That being said, one way to combat this unhelpful kind of language is to use words that better reflect the actual chemistry and physiological functions of food. Take sugar, for example. I recently talked to a friend who is in therapy for EDNOS. She is keeping a journal in which she documents how she feels after she eats certain foods, along with interrogating words like “junk food” with her counselor. The exercise has been helpful for her because, the more she tries to use neutral words, she is better able to surface how she really feels after eating them, rather than just thinking that she feels “gross,” “fat,” “like crap,” etc. She wrote, for example, that she felt “lethargic” after eating certain calorie-dense foods quickly and/or at once, or a “sugar rush” after eating sugary foods.
Keeping a food journal in this way can help you cultivate mindful eating—which has been helpful for those seeking to recover from anorexia and binge-eating alike—and get you more in touch with when you are hungry, when you are full, and what specifically your body is craving and why. And keeping such a journal can help you think intentionally about the words you use.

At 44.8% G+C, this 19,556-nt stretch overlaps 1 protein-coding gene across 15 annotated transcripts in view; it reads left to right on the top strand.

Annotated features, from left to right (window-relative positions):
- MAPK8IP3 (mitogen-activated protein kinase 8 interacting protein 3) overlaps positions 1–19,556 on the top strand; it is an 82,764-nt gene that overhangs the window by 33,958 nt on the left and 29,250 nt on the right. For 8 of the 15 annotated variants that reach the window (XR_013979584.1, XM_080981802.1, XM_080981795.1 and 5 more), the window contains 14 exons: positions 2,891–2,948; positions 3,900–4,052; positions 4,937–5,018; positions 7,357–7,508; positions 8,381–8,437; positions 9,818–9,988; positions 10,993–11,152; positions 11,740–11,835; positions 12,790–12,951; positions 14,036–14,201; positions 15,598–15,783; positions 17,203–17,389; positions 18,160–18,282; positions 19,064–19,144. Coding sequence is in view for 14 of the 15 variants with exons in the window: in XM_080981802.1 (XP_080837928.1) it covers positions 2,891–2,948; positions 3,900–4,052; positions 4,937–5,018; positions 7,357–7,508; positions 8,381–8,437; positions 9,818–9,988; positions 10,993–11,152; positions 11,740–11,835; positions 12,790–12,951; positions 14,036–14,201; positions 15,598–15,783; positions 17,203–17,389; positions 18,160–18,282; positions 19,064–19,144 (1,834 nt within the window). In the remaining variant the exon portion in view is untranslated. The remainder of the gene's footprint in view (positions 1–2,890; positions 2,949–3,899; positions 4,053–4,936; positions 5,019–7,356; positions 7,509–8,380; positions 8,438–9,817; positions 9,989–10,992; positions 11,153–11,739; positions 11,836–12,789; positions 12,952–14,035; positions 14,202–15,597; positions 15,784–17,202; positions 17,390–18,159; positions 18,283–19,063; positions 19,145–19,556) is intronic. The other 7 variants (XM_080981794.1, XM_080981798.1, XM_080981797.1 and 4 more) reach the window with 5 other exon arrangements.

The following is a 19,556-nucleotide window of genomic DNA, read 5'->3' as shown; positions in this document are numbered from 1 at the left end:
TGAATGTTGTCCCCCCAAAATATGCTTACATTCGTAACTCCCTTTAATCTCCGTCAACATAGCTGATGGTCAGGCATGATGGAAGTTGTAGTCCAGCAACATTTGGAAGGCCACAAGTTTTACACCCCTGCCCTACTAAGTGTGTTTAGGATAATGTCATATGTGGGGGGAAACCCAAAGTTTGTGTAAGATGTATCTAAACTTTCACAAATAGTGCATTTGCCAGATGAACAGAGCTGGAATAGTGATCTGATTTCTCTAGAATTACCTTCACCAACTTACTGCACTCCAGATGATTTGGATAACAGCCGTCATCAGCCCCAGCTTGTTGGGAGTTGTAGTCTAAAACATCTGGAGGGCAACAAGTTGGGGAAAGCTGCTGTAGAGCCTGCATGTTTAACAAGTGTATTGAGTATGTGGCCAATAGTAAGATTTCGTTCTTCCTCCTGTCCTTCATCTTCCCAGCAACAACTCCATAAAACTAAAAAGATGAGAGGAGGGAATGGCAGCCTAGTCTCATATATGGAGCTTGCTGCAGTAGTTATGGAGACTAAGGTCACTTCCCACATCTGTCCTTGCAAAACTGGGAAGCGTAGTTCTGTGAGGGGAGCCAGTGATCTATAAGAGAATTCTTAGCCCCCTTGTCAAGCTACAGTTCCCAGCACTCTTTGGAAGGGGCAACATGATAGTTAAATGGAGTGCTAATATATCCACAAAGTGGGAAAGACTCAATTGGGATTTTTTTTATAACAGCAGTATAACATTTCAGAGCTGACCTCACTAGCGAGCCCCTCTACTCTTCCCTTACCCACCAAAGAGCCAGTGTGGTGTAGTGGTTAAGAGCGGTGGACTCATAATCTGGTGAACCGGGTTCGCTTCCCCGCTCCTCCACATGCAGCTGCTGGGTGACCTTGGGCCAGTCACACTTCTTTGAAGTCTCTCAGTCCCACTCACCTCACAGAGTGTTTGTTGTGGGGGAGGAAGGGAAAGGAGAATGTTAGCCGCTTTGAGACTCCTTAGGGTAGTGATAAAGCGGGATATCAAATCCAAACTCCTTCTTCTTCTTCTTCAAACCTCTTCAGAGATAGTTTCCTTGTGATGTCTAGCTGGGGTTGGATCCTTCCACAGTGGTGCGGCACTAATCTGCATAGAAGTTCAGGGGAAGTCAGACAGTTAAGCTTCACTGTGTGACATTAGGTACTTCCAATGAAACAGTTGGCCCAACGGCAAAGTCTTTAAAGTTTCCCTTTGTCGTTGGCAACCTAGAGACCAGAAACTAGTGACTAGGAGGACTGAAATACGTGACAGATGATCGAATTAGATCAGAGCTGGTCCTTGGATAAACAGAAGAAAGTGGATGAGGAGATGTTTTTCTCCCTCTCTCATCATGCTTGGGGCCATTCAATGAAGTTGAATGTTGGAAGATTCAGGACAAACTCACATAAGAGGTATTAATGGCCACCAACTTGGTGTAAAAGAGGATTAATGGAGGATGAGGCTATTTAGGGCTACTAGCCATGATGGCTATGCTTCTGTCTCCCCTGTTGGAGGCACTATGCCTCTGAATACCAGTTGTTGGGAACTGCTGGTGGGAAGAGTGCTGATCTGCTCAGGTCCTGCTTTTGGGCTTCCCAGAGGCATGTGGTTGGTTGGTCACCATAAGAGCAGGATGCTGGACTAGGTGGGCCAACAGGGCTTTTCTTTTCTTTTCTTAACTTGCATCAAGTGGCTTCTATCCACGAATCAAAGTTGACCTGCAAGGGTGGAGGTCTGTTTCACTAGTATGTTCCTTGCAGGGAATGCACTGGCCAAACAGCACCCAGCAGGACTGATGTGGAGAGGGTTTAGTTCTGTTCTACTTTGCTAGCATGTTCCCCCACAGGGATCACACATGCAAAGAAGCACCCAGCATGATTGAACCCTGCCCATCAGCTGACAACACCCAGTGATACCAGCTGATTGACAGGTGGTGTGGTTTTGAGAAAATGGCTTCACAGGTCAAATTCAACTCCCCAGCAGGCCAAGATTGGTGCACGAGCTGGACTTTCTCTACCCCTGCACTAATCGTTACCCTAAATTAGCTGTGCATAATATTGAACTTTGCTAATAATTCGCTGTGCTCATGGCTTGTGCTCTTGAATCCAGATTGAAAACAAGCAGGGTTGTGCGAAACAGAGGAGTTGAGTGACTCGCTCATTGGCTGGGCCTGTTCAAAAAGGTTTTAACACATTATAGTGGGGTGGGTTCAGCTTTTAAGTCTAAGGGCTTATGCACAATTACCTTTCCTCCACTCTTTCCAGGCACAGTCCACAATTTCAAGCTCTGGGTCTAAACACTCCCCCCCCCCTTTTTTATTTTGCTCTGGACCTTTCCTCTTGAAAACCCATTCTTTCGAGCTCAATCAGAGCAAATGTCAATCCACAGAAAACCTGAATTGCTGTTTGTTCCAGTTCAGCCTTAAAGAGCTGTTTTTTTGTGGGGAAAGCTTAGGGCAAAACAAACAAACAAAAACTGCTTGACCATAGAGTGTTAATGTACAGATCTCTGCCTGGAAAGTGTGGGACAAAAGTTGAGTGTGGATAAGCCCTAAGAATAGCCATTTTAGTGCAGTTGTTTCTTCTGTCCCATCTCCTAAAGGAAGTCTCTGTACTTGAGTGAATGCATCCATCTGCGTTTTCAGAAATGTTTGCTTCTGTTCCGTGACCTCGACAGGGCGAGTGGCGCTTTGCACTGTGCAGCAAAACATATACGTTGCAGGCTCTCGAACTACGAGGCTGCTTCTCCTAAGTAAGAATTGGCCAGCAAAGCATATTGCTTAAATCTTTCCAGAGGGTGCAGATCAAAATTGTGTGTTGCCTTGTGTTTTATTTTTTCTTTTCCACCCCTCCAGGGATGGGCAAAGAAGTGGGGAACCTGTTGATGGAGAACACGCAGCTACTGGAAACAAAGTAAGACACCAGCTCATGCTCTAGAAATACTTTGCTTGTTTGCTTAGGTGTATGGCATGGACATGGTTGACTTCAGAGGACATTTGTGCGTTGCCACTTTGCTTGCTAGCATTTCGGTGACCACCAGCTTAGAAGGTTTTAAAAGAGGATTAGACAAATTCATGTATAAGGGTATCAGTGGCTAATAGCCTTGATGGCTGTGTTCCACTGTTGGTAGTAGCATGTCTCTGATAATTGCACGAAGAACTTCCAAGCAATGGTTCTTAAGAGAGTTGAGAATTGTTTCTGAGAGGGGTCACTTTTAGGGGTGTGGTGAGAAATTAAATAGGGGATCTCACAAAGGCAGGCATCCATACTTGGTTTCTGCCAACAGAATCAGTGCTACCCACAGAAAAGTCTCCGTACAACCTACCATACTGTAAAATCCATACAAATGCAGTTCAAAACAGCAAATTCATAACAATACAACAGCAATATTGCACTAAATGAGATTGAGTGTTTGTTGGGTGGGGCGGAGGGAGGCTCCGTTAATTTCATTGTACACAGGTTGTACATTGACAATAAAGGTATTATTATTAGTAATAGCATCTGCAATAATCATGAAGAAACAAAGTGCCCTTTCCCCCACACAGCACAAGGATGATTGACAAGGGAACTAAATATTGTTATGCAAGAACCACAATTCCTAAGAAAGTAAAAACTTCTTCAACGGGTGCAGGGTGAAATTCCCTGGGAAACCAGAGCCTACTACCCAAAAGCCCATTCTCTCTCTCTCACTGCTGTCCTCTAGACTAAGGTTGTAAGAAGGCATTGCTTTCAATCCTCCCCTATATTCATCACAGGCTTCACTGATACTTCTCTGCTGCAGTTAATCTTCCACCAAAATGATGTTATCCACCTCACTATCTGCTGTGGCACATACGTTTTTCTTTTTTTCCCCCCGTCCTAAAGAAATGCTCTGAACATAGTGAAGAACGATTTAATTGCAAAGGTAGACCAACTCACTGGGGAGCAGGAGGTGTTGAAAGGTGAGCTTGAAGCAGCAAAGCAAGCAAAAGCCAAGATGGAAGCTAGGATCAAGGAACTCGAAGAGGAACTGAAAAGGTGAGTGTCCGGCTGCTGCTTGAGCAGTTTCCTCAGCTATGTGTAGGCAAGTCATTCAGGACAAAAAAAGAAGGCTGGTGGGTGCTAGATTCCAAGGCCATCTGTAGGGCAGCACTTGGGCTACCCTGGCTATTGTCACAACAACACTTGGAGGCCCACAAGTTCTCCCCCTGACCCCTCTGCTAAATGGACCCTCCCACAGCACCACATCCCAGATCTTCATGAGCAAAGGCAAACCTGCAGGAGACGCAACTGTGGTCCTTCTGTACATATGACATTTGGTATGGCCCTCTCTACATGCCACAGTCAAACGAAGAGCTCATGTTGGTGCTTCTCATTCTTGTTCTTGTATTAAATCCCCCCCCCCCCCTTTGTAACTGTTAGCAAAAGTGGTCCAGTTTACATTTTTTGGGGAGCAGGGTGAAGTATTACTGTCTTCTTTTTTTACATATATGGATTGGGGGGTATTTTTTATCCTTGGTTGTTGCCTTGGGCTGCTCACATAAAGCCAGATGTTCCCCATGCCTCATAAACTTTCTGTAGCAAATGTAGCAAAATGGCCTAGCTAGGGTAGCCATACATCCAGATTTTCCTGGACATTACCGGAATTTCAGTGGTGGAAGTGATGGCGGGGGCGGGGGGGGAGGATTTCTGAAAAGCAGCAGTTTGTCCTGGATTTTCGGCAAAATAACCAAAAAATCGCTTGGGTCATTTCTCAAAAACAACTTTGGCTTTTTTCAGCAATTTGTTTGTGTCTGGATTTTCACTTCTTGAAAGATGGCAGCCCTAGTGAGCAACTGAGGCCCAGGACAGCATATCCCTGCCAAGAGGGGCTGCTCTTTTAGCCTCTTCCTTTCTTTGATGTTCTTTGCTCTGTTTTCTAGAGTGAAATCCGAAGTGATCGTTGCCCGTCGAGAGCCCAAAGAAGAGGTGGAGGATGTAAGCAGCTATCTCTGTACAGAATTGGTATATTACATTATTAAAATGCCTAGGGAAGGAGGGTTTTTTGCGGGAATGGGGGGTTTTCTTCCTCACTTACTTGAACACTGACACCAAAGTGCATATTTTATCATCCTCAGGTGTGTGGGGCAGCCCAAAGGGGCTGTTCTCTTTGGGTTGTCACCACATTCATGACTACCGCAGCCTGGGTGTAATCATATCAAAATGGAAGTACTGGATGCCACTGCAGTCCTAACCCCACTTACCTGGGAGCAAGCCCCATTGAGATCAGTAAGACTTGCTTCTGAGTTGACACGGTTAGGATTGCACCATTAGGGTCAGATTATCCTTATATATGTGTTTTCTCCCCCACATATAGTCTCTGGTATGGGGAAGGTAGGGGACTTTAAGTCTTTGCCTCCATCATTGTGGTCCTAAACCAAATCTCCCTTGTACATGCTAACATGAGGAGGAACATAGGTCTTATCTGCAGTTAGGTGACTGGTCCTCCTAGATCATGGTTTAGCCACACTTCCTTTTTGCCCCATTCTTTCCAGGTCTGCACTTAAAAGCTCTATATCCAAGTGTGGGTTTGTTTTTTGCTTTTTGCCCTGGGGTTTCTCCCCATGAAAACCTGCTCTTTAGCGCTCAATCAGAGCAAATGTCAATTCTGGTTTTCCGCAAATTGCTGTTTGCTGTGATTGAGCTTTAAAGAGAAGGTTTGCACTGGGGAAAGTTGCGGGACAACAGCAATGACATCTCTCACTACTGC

The dialogue about healthy and unhealthy food is overwhelmingly lopsided. For every one voice that challenges the rhetoric out there, there are a thousand voices that drown it out with the usual “eat this, don’t eat that” or the loud speculations along the lines of, “Americans are going to hell in handbasket” when it comes to health (I can’t tell you how many student papers I’ve read about the obesity epidemic in America). What’s lacking in the conversation is just general pushback against the often oversimplified and too-easily-justified health rhetoric. And pushback is especially necessary when that kind of language is entangled with expectations about how a person’s body should look.
The way we talk about food is important. And the way we talk about our bodies is important. Perhaps with more careful attention to the language we use and absorb on a daily basis—language that at once shapes our thoughts and is shaped by them—we can ultimately untether ourselves from the destructive effects of health rhetoric and pursue wellness in both our bodies and our thoughts. They are not so compartmentalized from each other as our language inclines us to think. 🙂
*NOTE: While my hope is that these entries open up a productive dialogue for any and all, some of them may be especially relatable for those who have struggled with—or love someone who struggles with—orthorexia, anorexia, EDNOS (eating disorder not otherwise specified), or simply any patterns of anxious or obsessive thoughts surrounding food and body image. But to also acknowledge those in a different realm of food challenges (or perhaps overlapping): if you are someone who deals with a food allergy or addiction, autoimmune disease, and/or medically mandated dietary restrictions, some of these sentiments may not be as applicable or resonant—at least, not in the same way. Either way, I’d love to know why that is or isn’t the case, so feel free to make use of the comments section below or message me!